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Bay Staters 'Better Watch Out' for Dangerous Toys

December 10, 2010

BURLINGTON, Mass. - It's the season for making kids' toy wishes come true, and local legal experts say when Bay Staters go shopping this weekend they should also be thinking about safety. A new report says 95 percent of the toys sold in the U.S. now come from abroad, and some of them would not receive a 'thumbs-up' for safety from Santa.

Massachusetts Academy of Trial Lawyers president Kim Winter suggests shoppers be on the lookout for hidden dangers.

"A lot of these toys contain tiny magnets and if they come out of the toys and they are swallowed, they can cause incredible problems with the intestinal tract."

According to a new American Association for Justice report, toy-related injuries have increased 54 percent over the last decade.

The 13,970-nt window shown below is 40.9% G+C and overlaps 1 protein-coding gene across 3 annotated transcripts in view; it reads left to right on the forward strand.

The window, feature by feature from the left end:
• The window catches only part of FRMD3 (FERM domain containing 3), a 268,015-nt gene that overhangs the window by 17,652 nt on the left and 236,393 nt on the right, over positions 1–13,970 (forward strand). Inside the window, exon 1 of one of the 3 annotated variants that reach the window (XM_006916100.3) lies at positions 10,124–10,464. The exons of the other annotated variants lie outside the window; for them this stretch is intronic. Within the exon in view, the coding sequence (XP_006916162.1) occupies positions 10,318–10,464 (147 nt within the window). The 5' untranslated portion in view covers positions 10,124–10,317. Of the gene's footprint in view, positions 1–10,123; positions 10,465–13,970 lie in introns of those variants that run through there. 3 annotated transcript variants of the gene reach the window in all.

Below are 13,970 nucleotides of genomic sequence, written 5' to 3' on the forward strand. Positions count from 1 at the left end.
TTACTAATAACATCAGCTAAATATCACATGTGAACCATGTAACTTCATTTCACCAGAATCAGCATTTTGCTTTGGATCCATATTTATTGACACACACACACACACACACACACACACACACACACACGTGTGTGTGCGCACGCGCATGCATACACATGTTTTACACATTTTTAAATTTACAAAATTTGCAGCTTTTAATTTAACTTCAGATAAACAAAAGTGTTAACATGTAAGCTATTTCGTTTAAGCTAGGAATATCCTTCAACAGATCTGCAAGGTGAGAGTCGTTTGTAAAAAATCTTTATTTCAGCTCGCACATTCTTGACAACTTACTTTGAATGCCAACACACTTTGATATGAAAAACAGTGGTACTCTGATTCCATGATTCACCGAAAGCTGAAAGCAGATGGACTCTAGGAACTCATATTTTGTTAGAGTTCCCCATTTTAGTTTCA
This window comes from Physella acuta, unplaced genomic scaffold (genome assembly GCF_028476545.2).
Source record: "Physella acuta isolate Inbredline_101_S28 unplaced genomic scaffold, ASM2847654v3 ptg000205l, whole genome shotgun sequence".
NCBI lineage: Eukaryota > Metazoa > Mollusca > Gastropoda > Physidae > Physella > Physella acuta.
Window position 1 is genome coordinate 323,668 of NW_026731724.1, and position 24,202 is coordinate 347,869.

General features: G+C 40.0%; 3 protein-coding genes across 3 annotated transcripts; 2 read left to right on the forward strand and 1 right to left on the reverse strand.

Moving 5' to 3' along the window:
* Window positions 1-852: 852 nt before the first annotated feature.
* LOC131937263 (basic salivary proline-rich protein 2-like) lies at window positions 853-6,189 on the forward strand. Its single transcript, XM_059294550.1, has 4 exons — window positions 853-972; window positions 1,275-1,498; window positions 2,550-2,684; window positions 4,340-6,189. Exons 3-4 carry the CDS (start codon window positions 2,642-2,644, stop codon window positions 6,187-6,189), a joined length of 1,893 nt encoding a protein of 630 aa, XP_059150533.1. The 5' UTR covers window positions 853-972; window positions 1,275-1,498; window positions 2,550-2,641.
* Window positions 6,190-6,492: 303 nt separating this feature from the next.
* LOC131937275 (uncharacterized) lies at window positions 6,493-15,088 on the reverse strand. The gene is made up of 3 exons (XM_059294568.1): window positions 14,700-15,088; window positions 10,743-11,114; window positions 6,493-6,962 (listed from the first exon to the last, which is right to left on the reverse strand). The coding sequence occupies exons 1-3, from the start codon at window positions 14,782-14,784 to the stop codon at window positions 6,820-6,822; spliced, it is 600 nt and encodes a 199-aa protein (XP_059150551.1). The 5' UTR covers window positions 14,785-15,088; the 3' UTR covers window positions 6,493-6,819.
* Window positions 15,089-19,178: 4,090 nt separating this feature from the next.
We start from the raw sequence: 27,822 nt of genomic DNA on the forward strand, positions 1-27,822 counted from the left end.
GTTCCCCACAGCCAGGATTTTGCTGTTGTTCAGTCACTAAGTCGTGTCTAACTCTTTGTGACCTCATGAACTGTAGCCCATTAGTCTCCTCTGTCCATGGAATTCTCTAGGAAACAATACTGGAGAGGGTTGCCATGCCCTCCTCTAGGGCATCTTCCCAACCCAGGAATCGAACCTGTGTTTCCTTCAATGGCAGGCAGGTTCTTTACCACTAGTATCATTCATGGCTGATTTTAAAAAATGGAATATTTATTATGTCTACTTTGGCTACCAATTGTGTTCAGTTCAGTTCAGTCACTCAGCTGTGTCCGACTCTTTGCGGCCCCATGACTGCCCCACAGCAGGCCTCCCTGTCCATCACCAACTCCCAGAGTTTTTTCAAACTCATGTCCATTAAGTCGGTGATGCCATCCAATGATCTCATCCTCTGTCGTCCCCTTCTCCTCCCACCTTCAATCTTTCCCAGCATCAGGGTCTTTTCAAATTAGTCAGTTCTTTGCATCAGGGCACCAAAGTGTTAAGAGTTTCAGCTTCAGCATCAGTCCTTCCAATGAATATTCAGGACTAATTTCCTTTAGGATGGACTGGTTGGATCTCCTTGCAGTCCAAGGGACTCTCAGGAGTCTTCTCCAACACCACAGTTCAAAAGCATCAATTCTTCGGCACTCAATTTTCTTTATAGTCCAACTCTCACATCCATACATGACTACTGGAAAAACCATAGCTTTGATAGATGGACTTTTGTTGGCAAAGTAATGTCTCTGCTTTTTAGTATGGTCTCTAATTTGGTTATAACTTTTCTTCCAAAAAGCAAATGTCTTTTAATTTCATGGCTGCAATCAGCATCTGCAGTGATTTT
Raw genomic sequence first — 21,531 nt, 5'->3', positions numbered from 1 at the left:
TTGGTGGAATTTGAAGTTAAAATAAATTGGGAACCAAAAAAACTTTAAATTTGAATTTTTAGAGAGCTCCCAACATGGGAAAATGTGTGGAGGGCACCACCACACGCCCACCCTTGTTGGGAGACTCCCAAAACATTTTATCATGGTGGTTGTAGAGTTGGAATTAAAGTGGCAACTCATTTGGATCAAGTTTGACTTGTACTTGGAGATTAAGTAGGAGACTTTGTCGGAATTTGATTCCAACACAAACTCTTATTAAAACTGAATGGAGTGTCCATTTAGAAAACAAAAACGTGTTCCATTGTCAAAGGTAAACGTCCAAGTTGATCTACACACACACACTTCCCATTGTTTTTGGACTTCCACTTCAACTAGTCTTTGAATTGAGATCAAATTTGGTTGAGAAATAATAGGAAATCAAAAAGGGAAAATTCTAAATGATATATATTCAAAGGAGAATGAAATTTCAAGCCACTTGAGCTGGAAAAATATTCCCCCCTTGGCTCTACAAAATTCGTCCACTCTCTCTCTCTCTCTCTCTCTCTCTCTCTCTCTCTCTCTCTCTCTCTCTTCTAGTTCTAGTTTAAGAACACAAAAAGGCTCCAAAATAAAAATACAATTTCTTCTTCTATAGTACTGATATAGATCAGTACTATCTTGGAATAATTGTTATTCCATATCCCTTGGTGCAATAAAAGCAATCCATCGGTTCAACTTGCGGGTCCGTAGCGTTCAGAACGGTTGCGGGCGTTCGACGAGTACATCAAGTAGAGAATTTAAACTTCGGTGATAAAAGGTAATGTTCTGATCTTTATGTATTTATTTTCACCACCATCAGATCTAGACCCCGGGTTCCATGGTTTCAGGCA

Winter also warns shoppers to also scrutinize foreign-made products like toy jewelry, which may contain lead, lead paint or chemicals that can cause cancer.

"The Chinese manufacturers, once they were taken to task on the lead issue, replaced lead with cadmium - and cadmium is number seven on the Top 10 list of cancer-causing materials."

Defective toys can be available for purchase for years, she adds. A Public Citizen analysis found that companies waited more than two years on average to inform the Consumer Product Safety Commission about defects, and then the agency took more than 200 days to inform the public.

"The federal government is so overwhelmed and understaffed; it's the lawyers organizations that are helping out by forcing these manufacturers to deal with safety issues."

The full report, "Playing with Safety: Dangerous Toys and the Role of America's Civil Justice System," is at

Monique Coppola, Public News Service - MA